Perhaps preying on the overly romantic side of computer users, spammers and hackers alike are in full force this Valentines Day.
Researchers at Sophos have reported a rise in the number of spam campaigns selling romantic gifts such as jewelry, chocolate and lingerie. However, a new poll reveals that just five percent of computer users now admit to purchasing goods sold via spam, compared to nine percent this time last year.
"The results are in -- spammers are no longer facing such an easy ride when it comes to flogging goods, whether they're personalized Valentine's Day gifts or the latest and greatest in ten-day weight-loss medication," said Graham Cluley, senior technology consultant at Sophos. "The simple fact is that if no one bought goods sold via junk e-mail the spammers would stop. It's encouraging to see a drop in the number of people who own up to making purchases, but with the number of e-mail users worldwide, five percent is still more than enough to keep the spammers in business."
According to Sophos, many of the Valentine's Day themed campaigns make use of graphics embedded in the regular e-mail text. This type of image spam, most often used for promoting stock pump-and-dump scams or medication, is popular with spammers thanks to its ability to bypass anti-spam filters that scan text content only. Image spam rose by almost 100 percent during 2006, from 18.5 percent in January to 35.1 percent at the end of December.
If the spam with offers for a dozen roses for $1.50 isn't bad enough, malicious e-mails with romantic messages are popping up also. The Nurech.A worm appeared earlier this week using this type of lure and it still continues to spread and infect computers, says PandaLabs.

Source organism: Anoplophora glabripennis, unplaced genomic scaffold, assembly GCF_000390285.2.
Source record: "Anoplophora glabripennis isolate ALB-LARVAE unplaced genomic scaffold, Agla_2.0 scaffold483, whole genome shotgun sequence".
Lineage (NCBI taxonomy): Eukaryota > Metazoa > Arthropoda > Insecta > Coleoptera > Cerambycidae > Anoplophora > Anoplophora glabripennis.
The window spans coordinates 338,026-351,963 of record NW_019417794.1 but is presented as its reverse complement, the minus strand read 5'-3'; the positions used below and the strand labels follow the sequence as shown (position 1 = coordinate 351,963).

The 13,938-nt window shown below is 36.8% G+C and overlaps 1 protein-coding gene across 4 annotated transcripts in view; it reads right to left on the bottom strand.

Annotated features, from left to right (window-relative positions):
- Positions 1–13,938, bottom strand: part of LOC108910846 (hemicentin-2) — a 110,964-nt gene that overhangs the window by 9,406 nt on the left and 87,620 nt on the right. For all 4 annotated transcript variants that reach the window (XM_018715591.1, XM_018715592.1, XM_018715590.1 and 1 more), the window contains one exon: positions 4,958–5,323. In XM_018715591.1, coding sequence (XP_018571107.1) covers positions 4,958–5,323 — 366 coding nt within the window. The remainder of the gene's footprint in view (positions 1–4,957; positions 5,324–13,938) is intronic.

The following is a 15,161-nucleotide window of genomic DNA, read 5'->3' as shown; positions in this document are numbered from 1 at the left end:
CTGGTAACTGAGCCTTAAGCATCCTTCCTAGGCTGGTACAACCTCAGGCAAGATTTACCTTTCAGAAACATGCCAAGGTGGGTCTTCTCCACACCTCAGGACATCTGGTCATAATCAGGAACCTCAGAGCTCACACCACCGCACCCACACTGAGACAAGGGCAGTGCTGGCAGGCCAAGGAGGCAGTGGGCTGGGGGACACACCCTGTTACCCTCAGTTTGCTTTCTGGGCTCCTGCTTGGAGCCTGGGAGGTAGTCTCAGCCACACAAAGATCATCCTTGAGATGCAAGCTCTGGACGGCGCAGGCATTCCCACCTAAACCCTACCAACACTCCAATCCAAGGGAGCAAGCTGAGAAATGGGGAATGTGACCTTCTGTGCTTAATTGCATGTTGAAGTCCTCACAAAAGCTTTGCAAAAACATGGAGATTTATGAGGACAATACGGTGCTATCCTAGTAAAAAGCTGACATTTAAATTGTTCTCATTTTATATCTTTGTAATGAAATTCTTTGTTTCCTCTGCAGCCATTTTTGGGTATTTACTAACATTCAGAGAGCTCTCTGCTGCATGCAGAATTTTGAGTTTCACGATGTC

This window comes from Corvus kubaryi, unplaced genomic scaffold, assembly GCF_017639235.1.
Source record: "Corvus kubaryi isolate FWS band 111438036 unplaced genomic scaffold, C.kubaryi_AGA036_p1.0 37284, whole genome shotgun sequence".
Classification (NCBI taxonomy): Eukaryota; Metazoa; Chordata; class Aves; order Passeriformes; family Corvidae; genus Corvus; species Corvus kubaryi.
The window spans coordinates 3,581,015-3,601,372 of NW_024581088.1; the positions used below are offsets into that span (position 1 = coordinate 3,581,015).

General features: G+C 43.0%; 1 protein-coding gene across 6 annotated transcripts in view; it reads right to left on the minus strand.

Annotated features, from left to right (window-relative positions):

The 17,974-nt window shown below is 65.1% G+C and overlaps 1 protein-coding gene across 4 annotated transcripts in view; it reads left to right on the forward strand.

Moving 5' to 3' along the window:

Nurech.A hides in e-mails with subjects like: "Together You and I" or "Til the End of Time Heart of Mine." The name of the attached file carrying the malware is always an executable file and has names such as flash postcard.exe or greeting postcard.exe.
Other malicious codes currently infecting users include Nuwar.D. This worm arrives in messages with subjects like "5 reasons I love you" or "A kiss for you."
Events like Valentine's Day and Christmas are usually exploited by cyber-crooks to try and spread their creations by disguising infected e-mails as e-greeting cards. This tactic is known as 'social engineering'. The best example is the infamous LoveLetter virus, which caused one of the biggest epidemics in computer history.
"As Valentine's Day approaches this year we are already seeing a proliferation of computer threats," says Luis Corrons, technical director of PandaLabs. "All kinds of spam and new viruses are expected to join the viruses currently circulating using this lure. As a general rule, don't open any suspicious e-mail, regardless of what is says it contains. Instead of going on instincts, let a security solution decide whether it's safe to open or not."